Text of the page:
Yellen disputed suggestions that the Fed was on a collision course with the Trump administration over its plans to foster faster economic growth through tax cuts and deregulation. “We would welcome stronger economic growth in the context of price stability,” she said.

She said she had met Trump briefly and had gotten together a couple of times with Treasury Secretary Steven Mnuchin to discuss the economy and financial regulation.

Further underscoring their lack of urgency, Fed officials repeated a commitment to maintain their balance-sheet reinvestment policy until rate increases were well under way. Yellen said officials had discussed the process of reducing the balance sheet gradually, but had made no decisions and would continue to debate the topic.

Policy makers forecast inflation will reach 1.9% in the fourth quarter this year, and 2% in both 2018 and 2019, according to quarterly median estimates released with the FOMC statement. The Fed’s preferred measure of inflation rose 1.9% in the 12 months through January, just shy of its target.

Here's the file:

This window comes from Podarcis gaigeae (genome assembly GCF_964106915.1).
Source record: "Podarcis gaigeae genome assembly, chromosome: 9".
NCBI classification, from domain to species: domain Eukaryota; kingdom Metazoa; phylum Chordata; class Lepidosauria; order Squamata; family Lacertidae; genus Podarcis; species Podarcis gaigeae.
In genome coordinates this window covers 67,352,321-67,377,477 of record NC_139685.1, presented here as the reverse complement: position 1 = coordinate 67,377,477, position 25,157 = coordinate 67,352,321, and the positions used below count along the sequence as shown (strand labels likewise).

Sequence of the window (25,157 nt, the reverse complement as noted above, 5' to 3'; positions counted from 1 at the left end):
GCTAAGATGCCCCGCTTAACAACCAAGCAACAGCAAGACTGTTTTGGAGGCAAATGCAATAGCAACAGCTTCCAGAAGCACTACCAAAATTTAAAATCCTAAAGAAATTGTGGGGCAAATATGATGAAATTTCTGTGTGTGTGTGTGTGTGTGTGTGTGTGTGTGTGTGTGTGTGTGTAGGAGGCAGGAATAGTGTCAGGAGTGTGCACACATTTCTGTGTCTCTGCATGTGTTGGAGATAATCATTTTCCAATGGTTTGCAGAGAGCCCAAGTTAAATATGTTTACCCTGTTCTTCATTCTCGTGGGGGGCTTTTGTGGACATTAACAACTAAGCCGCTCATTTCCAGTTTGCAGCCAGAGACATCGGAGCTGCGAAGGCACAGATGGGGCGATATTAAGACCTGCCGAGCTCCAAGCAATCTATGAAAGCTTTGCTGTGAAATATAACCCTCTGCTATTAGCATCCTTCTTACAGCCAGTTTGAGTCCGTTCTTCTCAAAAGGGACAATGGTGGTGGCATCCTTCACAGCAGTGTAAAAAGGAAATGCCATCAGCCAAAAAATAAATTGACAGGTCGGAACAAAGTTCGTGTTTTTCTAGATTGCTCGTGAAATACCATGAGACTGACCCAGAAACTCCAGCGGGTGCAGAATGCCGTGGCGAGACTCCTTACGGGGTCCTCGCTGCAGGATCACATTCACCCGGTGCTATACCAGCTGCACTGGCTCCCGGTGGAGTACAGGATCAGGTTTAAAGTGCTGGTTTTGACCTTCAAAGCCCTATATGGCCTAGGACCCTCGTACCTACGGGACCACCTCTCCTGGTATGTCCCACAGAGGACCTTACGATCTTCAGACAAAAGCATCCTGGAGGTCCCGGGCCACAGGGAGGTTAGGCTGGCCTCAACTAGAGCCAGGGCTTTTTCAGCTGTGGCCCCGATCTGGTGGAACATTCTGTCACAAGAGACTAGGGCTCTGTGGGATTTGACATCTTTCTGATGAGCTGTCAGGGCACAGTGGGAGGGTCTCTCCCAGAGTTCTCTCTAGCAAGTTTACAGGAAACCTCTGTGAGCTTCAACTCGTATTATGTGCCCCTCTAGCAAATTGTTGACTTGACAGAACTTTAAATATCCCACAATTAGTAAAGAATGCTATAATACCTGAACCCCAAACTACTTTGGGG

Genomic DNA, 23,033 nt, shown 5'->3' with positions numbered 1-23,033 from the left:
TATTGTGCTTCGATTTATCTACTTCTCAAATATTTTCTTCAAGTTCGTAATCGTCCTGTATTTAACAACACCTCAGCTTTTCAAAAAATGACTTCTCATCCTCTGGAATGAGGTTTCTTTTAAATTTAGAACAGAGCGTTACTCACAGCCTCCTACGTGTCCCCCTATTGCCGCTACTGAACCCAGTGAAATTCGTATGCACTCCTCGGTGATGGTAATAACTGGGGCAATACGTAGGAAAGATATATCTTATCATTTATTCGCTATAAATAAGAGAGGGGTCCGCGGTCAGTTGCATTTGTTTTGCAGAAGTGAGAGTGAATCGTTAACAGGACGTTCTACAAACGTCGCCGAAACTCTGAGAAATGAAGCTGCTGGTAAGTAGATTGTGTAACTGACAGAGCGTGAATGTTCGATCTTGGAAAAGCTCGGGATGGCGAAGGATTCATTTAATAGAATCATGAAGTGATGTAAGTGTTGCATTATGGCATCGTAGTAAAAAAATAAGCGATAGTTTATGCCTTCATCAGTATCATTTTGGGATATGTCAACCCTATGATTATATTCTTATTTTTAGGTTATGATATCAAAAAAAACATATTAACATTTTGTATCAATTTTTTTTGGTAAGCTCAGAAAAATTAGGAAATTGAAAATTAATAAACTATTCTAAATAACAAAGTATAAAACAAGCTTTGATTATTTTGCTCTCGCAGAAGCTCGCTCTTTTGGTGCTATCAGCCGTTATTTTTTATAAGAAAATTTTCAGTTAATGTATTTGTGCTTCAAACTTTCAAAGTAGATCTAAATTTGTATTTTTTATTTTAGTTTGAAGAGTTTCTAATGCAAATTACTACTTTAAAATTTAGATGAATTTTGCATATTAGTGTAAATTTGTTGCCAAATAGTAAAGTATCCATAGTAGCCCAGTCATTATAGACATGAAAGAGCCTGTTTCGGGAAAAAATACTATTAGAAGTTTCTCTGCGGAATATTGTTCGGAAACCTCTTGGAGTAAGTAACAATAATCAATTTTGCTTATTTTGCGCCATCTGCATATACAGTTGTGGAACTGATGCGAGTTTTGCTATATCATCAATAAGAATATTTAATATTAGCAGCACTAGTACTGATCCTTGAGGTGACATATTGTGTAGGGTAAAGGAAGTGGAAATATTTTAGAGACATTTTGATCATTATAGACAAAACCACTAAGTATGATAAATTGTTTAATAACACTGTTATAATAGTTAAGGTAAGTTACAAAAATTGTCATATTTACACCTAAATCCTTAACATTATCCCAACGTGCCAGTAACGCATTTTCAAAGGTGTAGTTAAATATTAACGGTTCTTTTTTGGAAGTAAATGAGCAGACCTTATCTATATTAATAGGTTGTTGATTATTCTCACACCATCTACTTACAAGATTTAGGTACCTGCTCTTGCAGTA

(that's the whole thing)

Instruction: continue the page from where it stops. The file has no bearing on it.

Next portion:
Yellen pointed out, though, that core inflation continues to run somewhat further below 2%. That rate, which strips out food and energy costs, stood at 1.7% in January. The Fed’s new forecast for the core rate at the end of this year edged up to 1.9%, from 1.8% in December.

“The committee will carefully monitor actual and expected inflation developments relative to its symmetric inflation goal,” the Fed said. Discussing the word symmetric in the statement, Yellen said during her press conference that the Fed was not shooting to push inflation over 2% but recognised that it could temporarily go above it. Two percent is a target, she reiterated, not a ceiling.

Follow Fin24 on Twitter, Facebook, Google+ and Pinterest. 24.com encourages commentary submitted via MyNews24. Contributions of 200 words or more will be considered for publication.

us federal reserve  |  janet yellen  |  rand